Tuesday 11 December 2018

On January 5, 2017, the U.S. House of Representatives passed a bill that would require congressional approval on all major regulations.  Any major regulation that does not get the approval of Congress and the President after 90 days will effectively die.

This is just one of the many “regulatory reform” bills currently before the U.S. Congress. The package of reform bills, taken together, could seriously undermine the current regulatory process – leaving the public and the environment less protected, while opening the doors for the political system to be subject to more abuse by those with political and economic power.

Another reform bill – the Midnight Rules Relief Act – also passed the House in the first week of January.  If enacted, this bill would enable Congress to swiftly undo groups of finalized regulations without any consideration for the merits of each regulation.  Any group of regulations passed during the last few months in office by a president will be subject to this law. GOP leaders said that their top targets will be President Obama’s rule to decrease the environmental impact of coal mining on nearby streams and his rule to reduce methane emissions.

The most sweeping regulatory reform bill – the Regulatory Accountability Act of 2017 – will have a dramatic impact on the way federal agencies implement new regulations.  This omnibus bill imposes more than 60 new analytical requirements for agencies that are already subject to a robust system of vetting for every new regulation.  The bill, among other things, would require agencies to supply exaggerated justification for proposed regulations, add in more checkpoints for parties to delay the whole rulemaking process through evidentiary hearings, expand the scope of judicial review, and override the Supreme Court’s longstanding principle of judicial deference to agencies’ statutory interpretations.

With expanded ability to sue the agency, the bill also stipulates that no “high-impact rule” will take effect until all judicial challenges to the rule are resolved. With the typical amount of time courts take to resolve these types of lawsuits, this effectively will delay the implementation of such rules for several years.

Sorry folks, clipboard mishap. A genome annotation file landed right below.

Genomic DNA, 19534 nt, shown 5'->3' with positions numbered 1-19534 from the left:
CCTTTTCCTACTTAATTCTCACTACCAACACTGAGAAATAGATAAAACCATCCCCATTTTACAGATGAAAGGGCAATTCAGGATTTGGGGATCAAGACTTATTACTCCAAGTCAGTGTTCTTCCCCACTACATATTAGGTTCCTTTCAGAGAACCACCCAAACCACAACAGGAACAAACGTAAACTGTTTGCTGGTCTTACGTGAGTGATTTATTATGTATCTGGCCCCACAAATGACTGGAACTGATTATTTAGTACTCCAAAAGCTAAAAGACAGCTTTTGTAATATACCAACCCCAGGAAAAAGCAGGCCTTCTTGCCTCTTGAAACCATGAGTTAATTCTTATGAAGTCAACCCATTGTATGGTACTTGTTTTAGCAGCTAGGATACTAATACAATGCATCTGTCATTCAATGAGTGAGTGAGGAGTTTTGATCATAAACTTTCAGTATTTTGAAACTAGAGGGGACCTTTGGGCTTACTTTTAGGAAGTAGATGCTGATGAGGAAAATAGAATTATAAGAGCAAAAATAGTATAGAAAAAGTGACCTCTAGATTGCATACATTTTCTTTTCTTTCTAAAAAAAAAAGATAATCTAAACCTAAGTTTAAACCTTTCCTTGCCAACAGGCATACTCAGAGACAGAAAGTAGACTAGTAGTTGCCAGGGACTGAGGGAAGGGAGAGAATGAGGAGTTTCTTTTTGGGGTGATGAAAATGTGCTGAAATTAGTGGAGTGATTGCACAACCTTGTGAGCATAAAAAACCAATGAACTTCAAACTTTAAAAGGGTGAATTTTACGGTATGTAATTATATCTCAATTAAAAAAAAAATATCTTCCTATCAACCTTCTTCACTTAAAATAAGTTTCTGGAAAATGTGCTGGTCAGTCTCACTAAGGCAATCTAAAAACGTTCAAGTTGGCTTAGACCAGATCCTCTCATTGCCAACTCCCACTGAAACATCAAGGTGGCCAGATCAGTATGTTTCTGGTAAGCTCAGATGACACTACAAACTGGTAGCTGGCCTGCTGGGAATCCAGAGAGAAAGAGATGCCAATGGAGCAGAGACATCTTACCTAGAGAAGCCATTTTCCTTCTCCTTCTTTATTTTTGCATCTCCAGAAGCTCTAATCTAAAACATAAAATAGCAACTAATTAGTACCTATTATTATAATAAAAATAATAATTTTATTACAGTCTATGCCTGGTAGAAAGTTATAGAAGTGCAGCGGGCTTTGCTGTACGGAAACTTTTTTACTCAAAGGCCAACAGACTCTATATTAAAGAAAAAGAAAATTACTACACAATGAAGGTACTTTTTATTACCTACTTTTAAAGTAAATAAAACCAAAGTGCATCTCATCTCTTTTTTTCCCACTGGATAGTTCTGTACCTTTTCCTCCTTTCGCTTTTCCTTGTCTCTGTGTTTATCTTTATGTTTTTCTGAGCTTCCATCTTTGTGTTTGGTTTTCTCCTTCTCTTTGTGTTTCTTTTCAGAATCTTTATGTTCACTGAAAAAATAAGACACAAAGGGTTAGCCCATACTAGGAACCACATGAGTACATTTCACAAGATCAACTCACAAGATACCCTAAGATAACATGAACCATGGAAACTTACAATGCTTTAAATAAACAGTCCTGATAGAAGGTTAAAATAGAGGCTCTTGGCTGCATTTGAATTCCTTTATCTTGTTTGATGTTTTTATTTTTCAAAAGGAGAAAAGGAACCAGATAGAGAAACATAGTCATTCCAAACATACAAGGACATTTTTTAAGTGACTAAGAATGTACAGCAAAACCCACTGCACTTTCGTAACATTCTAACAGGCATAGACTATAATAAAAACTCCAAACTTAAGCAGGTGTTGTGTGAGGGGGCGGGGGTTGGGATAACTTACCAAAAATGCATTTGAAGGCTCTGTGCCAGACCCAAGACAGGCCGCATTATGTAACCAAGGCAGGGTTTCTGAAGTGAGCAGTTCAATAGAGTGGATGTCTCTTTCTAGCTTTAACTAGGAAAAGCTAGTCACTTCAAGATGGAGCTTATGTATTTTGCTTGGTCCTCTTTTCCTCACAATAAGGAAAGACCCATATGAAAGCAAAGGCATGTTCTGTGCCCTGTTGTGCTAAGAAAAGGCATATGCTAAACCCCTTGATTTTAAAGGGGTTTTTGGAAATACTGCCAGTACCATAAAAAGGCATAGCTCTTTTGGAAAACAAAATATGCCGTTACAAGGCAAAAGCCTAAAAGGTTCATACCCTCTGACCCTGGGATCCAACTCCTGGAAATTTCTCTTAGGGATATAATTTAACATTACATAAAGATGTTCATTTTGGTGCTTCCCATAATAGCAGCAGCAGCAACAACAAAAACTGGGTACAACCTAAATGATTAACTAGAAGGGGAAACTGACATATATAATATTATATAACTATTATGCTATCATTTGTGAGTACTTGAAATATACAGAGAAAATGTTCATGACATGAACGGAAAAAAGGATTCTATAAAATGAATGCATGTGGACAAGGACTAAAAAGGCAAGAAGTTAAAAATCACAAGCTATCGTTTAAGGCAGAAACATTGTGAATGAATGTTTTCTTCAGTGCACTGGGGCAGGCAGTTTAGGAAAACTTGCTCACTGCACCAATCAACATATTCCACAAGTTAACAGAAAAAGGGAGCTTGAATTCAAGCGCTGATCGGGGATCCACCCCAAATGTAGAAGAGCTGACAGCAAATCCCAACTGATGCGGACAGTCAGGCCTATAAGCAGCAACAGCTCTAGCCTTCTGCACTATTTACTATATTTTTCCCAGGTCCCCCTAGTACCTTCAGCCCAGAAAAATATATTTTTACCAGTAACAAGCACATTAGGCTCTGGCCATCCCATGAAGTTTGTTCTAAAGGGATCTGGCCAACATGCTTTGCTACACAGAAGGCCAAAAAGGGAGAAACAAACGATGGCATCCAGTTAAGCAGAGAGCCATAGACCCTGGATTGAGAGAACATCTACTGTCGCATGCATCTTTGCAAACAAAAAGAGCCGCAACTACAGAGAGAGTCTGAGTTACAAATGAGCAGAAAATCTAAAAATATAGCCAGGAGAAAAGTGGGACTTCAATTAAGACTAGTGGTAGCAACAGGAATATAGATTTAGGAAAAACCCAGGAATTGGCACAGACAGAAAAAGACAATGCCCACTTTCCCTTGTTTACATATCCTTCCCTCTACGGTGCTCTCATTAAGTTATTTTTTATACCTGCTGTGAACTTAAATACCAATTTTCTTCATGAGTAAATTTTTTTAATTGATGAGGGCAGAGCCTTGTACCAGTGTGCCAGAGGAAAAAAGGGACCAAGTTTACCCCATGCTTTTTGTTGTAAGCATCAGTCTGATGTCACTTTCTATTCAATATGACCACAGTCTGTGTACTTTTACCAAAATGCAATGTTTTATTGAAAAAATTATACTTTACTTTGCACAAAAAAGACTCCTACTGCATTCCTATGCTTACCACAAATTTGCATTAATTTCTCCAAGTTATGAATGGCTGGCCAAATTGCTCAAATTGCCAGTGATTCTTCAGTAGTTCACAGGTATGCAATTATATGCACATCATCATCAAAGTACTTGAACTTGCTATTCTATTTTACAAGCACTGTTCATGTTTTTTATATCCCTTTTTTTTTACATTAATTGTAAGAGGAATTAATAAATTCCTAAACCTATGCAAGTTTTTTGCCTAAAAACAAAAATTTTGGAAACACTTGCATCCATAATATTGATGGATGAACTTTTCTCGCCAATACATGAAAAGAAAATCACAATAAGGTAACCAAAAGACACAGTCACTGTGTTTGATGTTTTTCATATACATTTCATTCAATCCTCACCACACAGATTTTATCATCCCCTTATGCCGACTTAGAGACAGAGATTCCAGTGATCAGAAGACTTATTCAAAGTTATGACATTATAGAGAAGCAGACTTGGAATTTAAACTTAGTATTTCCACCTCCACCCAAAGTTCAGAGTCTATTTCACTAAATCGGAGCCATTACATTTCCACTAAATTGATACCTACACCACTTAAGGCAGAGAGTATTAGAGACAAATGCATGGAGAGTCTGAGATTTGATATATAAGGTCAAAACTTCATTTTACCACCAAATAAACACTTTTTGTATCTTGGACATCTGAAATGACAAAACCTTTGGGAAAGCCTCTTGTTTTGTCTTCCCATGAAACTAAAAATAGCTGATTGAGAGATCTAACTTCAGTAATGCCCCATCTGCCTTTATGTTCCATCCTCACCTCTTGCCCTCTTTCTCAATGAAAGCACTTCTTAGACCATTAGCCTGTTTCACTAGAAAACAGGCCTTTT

The impact of all these new provisions, taken together, will severely impede the ability of federal agencies to promulgate new regulations.  It’s not surprising that some are calling into question the constitutionality of the bill.

Waterkeepers Chesapeake are following these bills. We will make sure to keep you posted as the bills move through Congress. 

Waterkeepers Chesapeake Calls on MDE to Prohibit Fracking in Maryland

The EPA has reversed it’s earlier conclusion of it’s 5-year fracking study and now concludes that hydraulic fracturing activities can impact drinking water resources under some circumstances and identifies factors that influence these impacts.

The report identified several vulnerabilities to drinking water resources, including water withdrawals for fracking in drought-stricken areas; inadequately cased or cemented wells resulting in below-ground migration of gases and liquids; inadequately treated wastewater discharged into drinking water resources; and spills of hydraulic fluids and wastewater.

The EPA removed the “widespread, systemic” language because it “could not be supported due to data gaps and uncertainties” and “did not clearly communicate the topline finding of the report.” The EPA had inserted the earlier statement about “no widespread systemic” contamination under pressure from the oil and gas industry.

Waterkeepers Chesapeake issued this statement:

“We applaud the EPA for basing the conclusion of their 5 year study on science, instead of oil and gas industry spin. The EPA now concludes what we have known all along: our drinking water sources have been contaminated with toxic compounds from fracking activities.